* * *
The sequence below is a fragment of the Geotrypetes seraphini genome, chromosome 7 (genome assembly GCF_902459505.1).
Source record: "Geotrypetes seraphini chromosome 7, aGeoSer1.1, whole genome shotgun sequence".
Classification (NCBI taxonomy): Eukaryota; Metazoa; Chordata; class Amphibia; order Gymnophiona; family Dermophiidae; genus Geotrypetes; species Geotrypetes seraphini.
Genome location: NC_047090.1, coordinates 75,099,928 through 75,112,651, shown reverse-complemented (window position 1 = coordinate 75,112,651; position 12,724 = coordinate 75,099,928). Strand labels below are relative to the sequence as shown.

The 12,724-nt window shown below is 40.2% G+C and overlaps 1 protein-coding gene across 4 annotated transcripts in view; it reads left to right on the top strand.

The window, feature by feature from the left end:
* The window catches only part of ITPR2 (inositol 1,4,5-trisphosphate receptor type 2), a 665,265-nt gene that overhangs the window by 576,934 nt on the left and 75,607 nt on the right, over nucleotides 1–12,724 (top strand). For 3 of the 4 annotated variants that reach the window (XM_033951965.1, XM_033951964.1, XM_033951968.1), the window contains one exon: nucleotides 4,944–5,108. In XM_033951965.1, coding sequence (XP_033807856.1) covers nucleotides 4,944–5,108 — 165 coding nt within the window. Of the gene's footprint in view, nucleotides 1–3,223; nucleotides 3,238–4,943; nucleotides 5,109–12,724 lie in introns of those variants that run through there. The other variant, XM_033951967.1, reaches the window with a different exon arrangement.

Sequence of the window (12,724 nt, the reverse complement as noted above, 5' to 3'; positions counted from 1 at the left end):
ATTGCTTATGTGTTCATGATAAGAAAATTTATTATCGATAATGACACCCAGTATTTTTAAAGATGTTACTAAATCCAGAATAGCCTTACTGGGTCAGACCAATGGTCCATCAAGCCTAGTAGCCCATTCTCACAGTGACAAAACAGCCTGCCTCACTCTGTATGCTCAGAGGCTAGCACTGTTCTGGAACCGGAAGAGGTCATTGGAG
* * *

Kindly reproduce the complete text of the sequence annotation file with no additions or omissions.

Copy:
The sequence below is a fragment of the Geotrypetes seraphini genome, chromosome 7 (genome assembly GCF_902459505.1).
Source record: "Geotrypetes seraphini chromosome 7, aGeoSer1.1, whole genome shotgun sequence".
Classification (NCBI taxonomy): Eukaryota; Metazoa; Chordata; class Amphibia; order Gymnophiona; family Dermophiidae; genus Geotrypetes; species Geotrypetes seraphini.
Genome location: NC_047090.1, coordinates 75,099,928 through 75,112,651, shown reverse-complemented (window position 1 = coordinate 75,112,651; position 12,724 = coordinate 75,099,928). Strand labels below are relative to the sequence as shown.

The 12,724-nt window shown below is 40.2% G+C and overlaps 1 protein-coding gene across 4 annotated transcripts in view; it reads left to right on the top strand.

The window, feature by feature from the left end:
* The window catches only part of ITPR2 (inositol 1,4,5-trisphosphate receptor type 2), a 665,265-nt gene that overhangs the window by 576,934 nt on the left and 75,607 nt on the right, over nucleotides 1–12,724 (top strand). For 3 of the 4 annotated variants that reach the window (XM_033951965.1, XM_033951964.1, XM_033951968.1), the window contains one exon: nucleotides 4,944–5,108. In XM_033951965.1, coding sequence (XP_033807856.1) covers nucleotides 4,944–5,108 — 165 coding nt within the window. Of the gene's footprint in view, nucleotides 1–3,223; nucleotides 3,238–4,943; nucleotides 5,109–12,724 lie in introns of those variants that run through there. The other variant, XM_033951967.1, reaches the window with a different exon arrangement.

Sequence of the window (12,724 nt, the reverse complement as noted above, 5' to 3'; positions counted from 1 at the left end):
ATTGCTTATGTGTTCATGATAAGAAAATTTATTATCGATAATGACACCCAGTATTTTTAAAGATGTTACTAAATCCAGAATAGCCTTACTGGGTCAGACCAATGGTCCATCAAGCCTAGTAGCCCATTCTCACAGTGACAAAACAGCCTGCCTCACTCTGTATGCTCAGAGGCTAGCACTGTTCTGGAACCGGAAGAGGTCATTGGAG